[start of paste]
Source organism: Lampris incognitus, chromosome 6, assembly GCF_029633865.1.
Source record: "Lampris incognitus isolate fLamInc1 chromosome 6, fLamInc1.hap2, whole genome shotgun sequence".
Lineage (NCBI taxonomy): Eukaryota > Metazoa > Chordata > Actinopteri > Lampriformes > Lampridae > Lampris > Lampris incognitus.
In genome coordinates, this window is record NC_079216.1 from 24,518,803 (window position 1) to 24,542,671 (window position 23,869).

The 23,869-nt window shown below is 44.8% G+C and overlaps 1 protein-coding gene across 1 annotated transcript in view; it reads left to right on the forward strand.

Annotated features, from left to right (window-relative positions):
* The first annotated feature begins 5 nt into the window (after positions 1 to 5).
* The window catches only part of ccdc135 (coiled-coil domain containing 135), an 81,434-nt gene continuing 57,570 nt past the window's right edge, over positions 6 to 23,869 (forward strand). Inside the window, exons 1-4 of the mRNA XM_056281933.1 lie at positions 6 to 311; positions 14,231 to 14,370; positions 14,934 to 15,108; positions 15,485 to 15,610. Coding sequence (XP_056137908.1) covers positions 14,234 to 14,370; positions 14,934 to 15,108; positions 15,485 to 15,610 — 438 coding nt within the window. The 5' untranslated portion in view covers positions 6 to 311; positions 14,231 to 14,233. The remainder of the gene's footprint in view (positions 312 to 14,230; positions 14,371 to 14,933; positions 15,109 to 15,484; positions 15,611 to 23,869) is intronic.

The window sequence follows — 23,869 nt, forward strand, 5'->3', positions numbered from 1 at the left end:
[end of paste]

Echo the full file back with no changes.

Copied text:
Source organism: Lampris incognitus, chromosome 6, assembly GCF_029633865.1.
Source record: "Lampris incognitus isolate fLamInc1 chromosome 6, fLamInc1.hap2, whole genome shotgun sequence".
Lineage (NCBI taxonomy): Eukaryota > Metazoa > Chordata > Actinopteri > Lampriformes > Lampridae > Lampris > Lampris incognitus.
In genome coordinates, this window is record NC_079216.1 from 24,518,803 (window position 1) to 24,542,671 (window position 23,869).

The 23,869-nt window shown below is 44.8% G+C and overlaps 1 protein-coding gene across 1 annotated transcript in view; it reads left to right on the forward strand.

Annotated features, from left to right (window-relative positions):
* The first annotated feature begins 5 nt into the window (after positions 1 to 5).
* The window catches only part of ccdc135 (coiled-coil domain containing 135), an 81,434-nt gene continuing 57,570 nt past the window's right edge, over positions 6 to 23,869 (forward strand). Inside the window, exons 1-4 of the mRNA XM_056281933.1 lie at positions 6 to 311; positions 14,231 to 14,370; positions 14,934 to 15,108; positions 15,485 to 15,610. Coding sequence (XP_056137908.1) covers positions 14,234 to 14,370; positions 14,934 to 15,108; positions 15,485 to 15,610 — 438 coding nt within the window. The 5' untranslated portion in view covers positions 6 to 311; positions 14,231 to 14,233. The remainder of the gene's footprint in view (positions 312 to 14,230; positions 14,371 to 14,933; positions 15,109 to 15,484; positions 15,611 to 23,869) is intronic.

The window sequence follows — 23,869 nt, forward strand, 5'->3', positions numbered from 1 at the left end: